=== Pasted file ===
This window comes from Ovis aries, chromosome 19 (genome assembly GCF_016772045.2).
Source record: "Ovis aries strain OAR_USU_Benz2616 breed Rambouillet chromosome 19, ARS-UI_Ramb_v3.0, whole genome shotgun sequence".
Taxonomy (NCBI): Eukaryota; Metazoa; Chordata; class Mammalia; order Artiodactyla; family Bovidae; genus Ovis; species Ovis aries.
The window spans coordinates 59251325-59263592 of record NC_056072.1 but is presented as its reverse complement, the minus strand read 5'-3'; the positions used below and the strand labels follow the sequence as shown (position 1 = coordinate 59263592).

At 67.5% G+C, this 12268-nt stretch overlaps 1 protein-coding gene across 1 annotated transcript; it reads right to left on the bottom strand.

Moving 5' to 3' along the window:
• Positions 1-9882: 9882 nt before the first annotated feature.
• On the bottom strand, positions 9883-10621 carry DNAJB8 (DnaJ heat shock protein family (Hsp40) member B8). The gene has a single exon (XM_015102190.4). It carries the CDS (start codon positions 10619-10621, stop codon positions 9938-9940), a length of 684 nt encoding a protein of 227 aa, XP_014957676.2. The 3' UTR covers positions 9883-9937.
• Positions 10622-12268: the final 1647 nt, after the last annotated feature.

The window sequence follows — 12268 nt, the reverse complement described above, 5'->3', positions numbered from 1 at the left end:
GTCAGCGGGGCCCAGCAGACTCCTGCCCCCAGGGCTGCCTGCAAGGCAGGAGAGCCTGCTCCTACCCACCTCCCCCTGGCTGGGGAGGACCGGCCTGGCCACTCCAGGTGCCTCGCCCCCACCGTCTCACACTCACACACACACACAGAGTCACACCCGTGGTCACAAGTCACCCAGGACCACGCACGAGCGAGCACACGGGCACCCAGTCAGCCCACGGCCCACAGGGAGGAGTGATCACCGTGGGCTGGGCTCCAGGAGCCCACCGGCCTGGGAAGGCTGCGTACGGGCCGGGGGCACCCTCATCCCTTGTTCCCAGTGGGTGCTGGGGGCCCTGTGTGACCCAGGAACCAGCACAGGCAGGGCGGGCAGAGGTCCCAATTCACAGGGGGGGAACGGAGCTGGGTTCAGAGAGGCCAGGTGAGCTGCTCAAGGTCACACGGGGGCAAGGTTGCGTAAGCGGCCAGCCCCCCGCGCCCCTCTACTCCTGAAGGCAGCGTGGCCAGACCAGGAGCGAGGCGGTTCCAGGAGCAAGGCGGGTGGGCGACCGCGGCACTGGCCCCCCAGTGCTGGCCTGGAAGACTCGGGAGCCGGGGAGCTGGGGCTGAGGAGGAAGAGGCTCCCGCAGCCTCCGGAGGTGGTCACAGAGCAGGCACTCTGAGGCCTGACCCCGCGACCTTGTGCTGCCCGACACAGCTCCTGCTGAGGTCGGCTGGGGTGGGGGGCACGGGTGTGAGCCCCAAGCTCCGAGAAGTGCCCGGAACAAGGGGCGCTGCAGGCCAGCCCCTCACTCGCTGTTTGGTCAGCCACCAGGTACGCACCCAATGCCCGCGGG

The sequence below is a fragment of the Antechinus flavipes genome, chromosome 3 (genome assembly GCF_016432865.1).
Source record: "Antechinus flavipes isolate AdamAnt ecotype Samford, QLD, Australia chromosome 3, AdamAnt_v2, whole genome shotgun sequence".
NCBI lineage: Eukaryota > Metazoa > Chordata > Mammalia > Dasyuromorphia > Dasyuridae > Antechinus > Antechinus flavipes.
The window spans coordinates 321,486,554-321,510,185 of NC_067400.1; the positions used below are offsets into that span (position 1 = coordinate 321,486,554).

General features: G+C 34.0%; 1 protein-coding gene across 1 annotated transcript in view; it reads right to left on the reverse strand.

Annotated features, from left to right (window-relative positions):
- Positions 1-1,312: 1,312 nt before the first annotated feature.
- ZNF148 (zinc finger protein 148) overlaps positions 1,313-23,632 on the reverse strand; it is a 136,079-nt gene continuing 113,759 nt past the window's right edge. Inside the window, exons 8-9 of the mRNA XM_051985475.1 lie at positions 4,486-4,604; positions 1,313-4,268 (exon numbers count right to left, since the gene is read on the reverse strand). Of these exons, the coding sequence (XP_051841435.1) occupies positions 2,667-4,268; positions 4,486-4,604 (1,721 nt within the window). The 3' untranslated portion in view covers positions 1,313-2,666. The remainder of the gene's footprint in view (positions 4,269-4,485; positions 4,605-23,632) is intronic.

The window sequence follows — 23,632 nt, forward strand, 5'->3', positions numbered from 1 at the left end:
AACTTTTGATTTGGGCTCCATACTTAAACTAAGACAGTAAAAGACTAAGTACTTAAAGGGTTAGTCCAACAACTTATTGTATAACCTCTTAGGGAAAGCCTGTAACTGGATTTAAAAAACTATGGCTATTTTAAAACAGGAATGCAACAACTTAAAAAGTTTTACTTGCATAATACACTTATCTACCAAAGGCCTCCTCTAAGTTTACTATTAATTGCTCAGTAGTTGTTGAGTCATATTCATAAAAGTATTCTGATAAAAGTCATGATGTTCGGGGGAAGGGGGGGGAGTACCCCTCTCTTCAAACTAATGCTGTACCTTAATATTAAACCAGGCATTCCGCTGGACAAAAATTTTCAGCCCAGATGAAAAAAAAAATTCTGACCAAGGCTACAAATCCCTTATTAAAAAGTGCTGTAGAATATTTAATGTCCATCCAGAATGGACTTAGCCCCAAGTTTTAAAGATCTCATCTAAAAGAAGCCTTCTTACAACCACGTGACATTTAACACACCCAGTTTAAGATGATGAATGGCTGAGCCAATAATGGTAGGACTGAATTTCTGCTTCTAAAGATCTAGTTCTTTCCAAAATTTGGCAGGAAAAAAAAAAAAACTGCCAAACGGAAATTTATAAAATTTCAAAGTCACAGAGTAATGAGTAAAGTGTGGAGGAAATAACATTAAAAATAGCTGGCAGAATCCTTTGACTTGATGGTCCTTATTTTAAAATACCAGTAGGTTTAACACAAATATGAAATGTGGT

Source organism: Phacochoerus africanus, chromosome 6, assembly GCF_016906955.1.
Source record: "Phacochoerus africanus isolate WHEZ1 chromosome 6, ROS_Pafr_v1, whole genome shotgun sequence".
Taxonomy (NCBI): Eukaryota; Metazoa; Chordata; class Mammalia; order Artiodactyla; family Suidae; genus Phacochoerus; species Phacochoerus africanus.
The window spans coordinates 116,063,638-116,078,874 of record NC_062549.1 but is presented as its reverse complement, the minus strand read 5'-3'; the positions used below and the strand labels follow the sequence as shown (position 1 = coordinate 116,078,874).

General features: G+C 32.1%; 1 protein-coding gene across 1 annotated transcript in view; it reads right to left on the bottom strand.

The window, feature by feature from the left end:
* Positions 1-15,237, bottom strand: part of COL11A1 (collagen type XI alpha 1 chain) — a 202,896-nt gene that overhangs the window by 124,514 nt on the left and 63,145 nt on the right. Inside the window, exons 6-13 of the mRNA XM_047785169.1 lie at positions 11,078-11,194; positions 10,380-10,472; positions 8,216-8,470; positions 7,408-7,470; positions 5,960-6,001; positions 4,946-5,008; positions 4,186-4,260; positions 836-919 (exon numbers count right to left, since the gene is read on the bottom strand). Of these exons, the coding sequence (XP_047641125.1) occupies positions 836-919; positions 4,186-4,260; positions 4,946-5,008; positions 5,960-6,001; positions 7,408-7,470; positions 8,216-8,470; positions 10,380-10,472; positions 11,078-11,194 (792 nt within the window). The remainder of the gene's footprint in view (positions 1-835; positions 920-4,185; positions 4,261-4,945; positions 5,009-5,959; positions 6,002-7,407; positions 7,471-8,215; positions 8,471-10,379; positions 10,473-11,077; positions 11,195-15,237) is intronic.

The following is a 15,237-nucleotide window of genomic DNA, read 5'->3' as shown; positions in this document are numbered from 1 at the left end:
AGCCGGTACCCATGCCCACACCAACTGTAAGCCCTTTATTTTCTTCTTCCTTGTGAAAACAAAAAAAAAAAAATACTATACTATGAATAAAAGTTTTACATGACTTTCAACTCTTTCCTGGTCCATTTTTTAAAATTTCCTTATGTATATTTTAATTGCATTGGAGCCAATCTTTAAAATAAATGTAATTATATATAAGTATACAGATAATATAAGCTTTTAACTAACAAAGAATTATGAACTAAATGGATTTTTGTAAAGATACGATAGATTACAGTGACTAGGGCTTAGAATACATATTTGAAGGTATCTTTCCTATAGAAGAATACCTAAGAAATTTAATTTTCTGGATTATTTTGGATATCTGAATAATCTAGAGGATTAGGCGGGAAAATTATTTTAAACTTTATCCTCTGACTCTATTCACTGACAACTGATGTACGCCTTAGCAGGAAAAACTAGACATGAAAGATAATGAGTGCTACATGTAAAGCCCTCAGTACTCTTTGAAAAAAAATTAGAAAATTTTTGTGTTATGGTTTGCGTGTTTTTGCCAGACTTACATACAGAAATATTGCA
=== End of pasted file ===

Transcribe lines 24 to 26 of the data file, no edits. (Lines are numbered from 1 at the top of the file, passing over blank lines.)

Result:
Taxonomy (NCBI): Eukaryota; Metazoa; Chordata; class Mammalia; order Artiodactyla; family Suidae; genus Phacochoerus; species Phacochoerus africanus.
The window spans coordinates 116,063,638-116,078,874 of record NC_062549.1 but is presented as its reverse complement, the minus strand read 5'-3'; the positions used below and the strand labels follow the sequence as shown (position 1 = coordinate 116,078,874).

General features: G+C 32.1%; 1 protein-coding gene across 1 annotated transcript in view; it reads right to left on the bottom strand.